Music and Vision homepage Jenna Orkin: Writer Wannabe Seeks Brush With Death - From the heights of greatness (the Juilliard School; musicians Rosalyn Tureck and Nadia Boulanger) via way-ward paths to the depths of wickedness these reminiscences will entertain and enlighten.


<<  -- 2 --  Anna Franco    ELOQUENT INSIGHTS


In Chapter 2, Hurwitz guides us through the entire Symphony No 88 in G, pointing out especially the contrasting dynamics with loud bursts of orchestral announcements embedded in an otherwise calm largo movement. In Chapter 3, he wraps up Part 1 (Extraordinary Musician, Ordinary Man) with excerpts from Haydn's own letters, a wonderful way to introduce us to the man through his writing and some personal anecdotes. This is crucial because the remaining chapters (Parts 2 and 3) are mostly nonstop description of music. I found I could not read these parts all in one sitting, and at times the discussion became too detached from the rest of life.

I come to this guide as a piano student, so naturally I find the discussions on Haydn's piano works very interesting. I am also primarily a piano student of the Romantic period, so while Hurwitz claims that Mozart was the best piano concerto composer -- its patron saint -- I consider Rachmaninoff's and Brahms' piano concertos to be the most passionate, complex, and most logically developed. Mozart wrote many piano concertos, and he played a very important role in its development historically, but the nature of the later composers cannot be ignored either.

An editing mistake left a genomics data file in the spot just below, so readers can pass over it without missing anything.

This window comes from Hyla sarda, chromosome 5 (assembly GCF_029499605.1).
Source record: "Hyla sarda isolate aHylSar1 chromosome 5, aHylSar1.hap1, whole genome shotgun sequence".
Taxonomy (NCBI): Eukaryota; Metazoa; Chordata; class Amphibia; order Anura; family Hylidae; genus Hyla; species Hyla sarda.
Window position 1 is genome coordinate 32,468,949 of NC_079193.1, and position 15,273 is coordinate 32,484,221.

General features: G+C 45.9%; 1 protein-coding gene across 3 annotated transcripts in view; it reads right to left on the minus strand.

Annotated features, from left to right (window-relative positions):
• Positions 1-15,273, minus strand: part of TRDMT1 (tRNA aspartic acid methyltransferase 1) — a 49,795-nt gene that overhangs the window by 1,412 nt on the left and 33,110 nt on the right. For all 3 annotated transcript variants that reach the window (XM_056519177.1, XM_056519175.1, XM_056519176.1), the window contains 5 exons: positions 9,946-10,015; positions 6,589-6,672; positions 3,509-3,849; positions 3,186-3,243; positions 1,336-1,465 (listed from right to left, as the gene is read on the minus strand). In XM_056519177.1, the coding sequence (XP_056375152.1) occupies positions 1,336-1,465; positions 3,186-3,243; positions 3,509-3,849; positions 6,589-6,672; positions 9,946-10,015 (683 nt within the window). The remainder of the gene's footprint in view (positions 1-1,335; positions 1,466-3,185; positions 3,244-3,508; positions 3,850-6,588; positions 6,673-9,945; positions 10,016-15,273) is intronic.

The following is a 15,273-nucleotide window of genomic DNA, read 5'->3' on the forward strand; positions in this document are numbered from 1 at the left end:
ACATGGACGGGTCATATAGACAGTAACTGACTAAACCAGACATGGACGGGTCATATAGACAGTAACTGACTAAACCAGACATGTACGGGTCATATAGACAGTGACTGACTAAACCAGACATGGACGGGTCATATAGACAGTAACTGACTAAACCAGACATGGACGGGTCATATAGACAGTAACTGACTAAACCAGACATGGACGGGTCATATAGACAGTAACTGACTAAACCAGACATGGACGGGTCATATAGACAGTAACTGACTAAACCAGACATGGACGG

Throughout the book, Hurwitz continually points out the innovations made by Haydn, sometimes intertwined with comparisons with Mozart. I found it worth going through to highlight these innovations, some of which include:

  • string quartets, with their minuet parts replaced with a scherzo movement, resulting in a 'systematic attempt to make comedy an integral part of his musical idiom,' (page 84)
  • descriptive symphonies; for example, Symphony No 8 ('Le Soir', La Tempesta).
  • his minuets, innovative in their 'vitality' (page 91), rhythm, and 'melodic variety' (page 92). Some even included tragic emotions; Haydn was the first to have 'understood and exploited the expressive possibility of sorrowful dance music' (pages 95-96)
  • the use of silence for certain emotional affects, such as surprise
  • two important cello concertos
  • a trumpet concerto which turns the trumpet into 'a lyrical songful instrument for the first time in musical history' (page 143)

Continue >>

Copyright © 16 July 2006 Anna Franco, New York City, USA


 << Music & Vision home                  Great Instrumental Works >>


Is your news listed at Music and Vision?